Grant Programs for American Indian/Alaska Native artists, Tribes, and mainstream colleges and universities
*Native Creative Development Grant
We support individual Tribal citizen** artists who are working to further shape their visual arts and creative expression practice. We have a broad view of how Tribal citizen artists of all levels of practice - from emerging to advanced – are on pathways at various points of their creative practice with a distinctive artistic vision to express through art, one's cultural identity and connection to respective Tribal communities. The House of Welcome supports projects with various visual, performance, and literary arts.
*Native is defined as: membership in a Federally Recognized Tribe or Native Hawaiian, ** A Tribal Citizen means membership in a Federal Recognized Tribe.
Project Fund Amount
- Awards of up to $5,000 for individuals
- Awards for Master/ Apprentice partnerships are up to $6,000 (Master artist and Apprentice collaborations must be able to meet regularly in person for face-to-face artistic development.)
• Application Opens: August 2023
• Application Closes: Mid-October 2023
• Award Notification: Mid-December, 2023
• Project Duration: nine months to one year.
• Note: Prior year grant partners are to have completed their reports before reapplying.
Funding supports traditional, contemporary, and experimental art forms. The Individual Artist grant is intended solely for Native artists living and representing Washington, Oregon, Idaho, and Montana.
Note: Prior year grant award partners are to have completed their final reports before reapplying.
Individual Artist Project Criteria
Each applicant will provide a clear description of objectives, activities, and any community engagement plans. Share why your creative expression is connected to your Native cultural identity, values, and community. Share how you plan to move forward in practice and share:
- Advances your artist's development, art form, and creative practice.
- Contribute to the field of Native art and self-identify as an integral member of the artistic and cultural community. Your creative practice benefits the wider community by promoting art, identity, and culture.
- Share out your unique aesthetic and body of work that celebrates ancestral and/ or contemporary beliefs that can be shared with peers or community. It may be a project that supports your community.
- You may offer teaching and learning opportunities via workshops, classes, and mentorship with practicing artists. If you are preparing for an event or gathering, you may build on your art where it will be utilized or displayed.
- Sustainability- show through your narrative and budget that breakdowns each of your expenses and includes income from personal contributions and in-kind contributions collected.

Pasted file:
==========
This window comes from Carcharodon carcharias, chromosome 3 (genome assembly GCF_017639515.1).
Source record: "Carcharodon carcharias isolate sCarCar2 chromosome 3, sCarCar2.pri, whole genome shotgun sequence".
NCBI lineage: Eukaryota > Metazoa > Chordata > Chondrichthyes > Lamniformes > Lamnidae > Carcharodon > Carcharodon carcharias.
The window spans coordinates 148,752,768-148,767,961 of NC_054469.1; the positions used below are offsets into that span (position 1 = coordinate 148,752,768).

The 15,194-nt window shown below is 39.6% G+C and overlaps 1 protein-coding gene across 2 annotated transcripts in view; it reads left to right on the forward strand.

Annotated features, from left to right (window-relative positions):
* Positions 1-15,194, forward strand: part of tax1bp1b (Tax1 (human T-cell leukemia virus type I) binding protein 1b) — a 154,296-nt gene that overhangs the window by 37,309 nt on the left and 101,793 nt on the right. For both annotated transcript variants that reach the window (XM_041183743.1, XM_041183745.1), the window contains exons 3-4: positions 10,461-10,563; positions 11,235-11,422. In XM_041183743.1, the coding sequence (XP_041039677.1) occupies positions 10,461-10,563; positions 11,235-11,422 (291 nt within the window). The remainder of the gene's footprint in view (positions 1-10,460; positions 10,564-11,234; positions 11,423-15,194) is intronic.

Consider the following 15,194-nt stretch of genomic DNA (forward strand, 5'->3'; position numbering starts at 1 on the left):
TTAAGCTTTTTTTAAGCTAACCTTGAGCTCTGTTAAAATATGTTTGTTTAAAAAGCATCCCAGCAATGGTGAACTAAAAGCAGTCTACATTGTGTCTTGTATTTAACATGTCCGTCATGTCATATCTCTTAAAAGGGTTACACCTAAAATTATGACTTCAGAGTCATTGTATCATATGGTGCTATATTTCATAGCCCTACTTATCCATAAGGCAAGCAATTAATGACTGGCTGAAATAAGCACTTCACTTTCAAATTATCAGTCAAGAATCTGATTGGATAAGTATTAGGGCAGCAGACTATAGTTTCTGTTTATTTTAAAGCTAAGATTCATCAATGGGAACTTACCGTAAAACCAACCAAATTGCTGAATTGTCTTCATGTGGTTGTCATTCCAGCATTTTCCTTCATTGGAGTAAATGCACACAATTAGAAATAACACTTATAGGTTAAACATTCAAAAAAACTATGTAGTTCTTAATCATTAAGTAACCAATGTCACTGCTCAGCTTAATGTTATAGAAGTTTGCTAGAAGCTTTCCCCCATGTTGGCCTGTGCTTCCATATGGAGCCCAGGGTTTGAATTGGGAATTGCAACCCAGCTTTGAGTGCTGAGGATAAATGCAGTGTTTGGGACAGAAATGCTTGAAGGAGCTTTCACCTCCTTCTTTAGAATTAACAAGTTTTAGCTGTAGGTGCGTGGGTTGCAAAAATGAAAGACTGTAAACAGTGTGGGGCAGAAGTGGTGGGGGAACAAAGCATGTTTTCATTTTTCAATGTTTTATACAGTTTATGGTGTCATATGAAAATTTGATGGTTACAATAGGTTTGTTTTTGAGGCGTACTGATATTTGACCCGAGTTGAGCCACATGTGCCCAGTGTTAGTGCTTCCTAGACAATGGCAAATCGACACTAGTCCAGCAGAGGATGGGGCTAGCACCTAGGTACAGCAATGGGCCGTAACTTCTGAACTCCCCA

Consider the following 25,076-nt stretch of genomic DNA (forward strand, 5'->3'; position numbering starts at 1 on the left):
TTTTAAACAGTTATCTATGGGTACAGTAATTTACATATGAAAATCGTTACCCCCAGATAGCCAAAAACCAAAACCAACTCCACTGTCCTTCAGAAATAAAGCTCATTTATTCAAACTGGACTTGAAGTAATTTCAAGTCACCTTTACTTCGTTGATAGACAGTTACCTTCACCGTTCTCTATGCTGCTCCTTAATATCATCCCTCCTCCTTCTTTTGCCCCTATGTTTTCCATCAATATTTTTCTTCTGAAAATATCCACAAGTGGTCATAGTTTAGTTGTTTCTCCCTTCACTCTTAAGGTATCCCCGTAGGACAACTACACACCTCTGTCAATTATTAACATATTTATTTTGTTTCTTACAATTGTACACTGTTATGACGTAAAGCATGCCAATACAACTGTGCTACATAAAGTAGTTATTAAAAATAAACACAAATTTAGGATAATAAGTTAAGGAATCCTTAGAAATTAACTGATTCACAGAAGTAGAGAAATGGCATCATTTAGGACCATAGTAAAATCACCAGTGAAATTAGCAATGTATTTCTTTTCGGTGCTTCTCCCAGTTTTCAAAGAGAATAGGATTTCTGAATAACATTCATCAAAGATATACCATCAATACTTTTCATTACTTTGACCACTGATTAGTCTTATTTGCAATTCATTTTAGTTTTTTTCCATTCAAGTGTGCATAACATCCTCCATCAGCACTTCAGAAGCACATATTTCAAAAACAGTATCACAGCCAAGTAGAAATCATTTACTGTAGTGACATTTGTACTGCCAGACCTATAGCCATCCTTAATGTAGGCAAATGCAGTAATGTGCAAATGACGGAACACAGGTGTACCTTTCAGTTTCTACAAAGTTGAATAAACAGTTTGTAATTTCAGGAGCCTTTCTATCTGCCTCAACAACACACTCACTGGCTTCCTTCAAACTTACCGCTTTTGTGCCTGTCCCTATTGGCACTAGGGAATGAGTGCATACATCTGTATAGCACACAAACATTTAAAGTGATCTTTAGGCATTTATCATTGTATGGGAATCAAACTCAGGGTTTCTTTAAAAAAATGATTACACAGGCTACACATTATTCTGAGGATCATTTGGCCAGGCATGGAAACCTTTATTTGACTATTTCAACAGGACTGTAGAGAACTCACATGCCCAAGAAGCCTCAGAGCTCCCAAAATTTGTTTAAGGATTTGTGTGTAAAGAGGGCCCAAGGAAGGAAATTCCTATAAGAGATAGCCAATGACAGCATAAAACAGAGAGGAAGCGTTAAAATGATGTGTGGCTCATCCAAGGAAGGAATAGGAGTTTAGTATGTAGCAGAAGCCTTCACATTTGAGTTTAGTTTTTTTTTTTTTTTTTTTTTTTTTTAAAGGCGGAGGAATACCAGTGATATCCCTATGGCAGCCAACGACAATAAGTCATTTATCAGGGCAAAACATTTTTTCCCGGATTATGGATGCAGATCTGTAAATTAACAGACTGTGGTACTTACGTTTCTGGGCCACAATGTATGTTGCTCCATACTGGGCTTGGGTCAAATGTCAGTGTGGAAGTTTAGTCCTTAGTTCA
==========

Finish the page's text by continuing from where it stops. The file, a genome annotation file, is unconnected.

How to Apply
There are two ways to apply:
- Complete the online application (Google Forms)
Note: You will have an opportunity to upload all materials
- Download and complete the Paper Application
Note: Detailed Instructions are provided in the paper application on how to submit attachments.
Required Application Attachments
You will be asked to upload the following documents as a part of the application:
• Artist Résumé
• Documentation of Tribal Affiliation
• Project Budget. A sample budget is provided [Here]
• Work Sample List
Up to six work samples (label and title each provided)
Letter of support (only required if your project involves work in a Native community, or requires the participation of community members or other individuals, your application must include a letter of support from the individuals involved).
Have questions or need assistance? Please contact the House of Welcome staff at (360) 692-9487 and email Mary.Kummer@evergreen.edu.
Tips for a competitive grant application.
SIAM, Supporting Indigenous Arts Mastery Program
SIAM Grants for Colleges and Universities:
The SIAM* program, Supporting Indigenous Arts Mastery, is designed to help community colleges, 4-year colleges and universities (both public and private) achieve some of its goals to support cultural arts of Tribal communities within the institution's own service region. Modeled after the work of the House of Welcome Cultural Center at The Evergreen State College, SIAM is designed to support the outward facing public service work colleges and universities may already be doing, or wish to do with Tribal communities to support cultural visual arts.
Every partnership is unique. While institutions do not need to have a comprehensive public service plan already in place, it should have a team of dedicated staff of professionals and leaders and Tribal partners committed to the successful support of proposed projects focusing on cultural arts as defined by a Tribe or Tribes. The institution and the Tribe(s) should have the capacity to deliver the programming described in your letter as well as provide evaluation and institutional documentation of expenditures.